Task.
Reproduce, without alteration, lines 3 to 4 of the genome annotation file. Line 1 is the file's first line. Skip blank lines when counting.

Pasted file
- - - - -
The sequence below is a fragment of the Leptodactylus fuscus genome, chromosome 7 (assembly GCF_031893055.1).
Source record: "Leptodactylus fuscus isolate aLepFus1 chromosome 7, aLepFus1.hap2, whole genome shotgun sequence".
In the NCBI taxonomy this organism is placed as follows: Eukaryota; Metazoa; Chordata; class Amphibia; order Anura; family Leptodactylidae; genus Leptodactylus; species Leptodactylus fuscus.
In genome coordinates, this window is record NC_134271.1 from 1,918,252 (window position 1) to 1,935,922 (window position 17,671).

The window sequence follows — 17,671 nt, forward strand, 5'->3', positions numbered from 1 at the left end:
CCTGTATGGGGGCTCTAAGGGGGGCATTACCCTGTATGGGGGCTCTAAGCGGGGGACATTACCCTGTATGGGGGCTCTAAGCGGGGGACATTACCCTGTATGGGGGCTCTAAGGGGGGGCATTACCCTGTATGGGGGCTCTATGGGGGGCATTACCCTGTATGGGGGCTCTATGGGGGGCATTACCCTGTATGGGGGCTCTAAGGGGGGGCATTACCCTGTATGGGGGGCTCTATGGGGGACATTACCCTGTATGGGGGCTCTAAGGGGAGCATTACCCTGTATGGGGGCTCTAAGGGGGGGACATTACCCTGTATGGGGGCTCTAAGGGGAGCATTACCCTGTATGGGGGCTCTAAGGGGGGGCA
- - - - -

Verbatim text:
In the NCBI taxonomy this organism is placed as follows: Eukaryota; Metazoa; Chordata; class Amphibia; order Anura; family Leptodactylidae; genus Leptodactylus; species Leptodactylus fuscus.
In genome coordinates, this window is record NC_134271.1 from 1,918,252 (window position 1) to 1,935,922 (window position 17,671).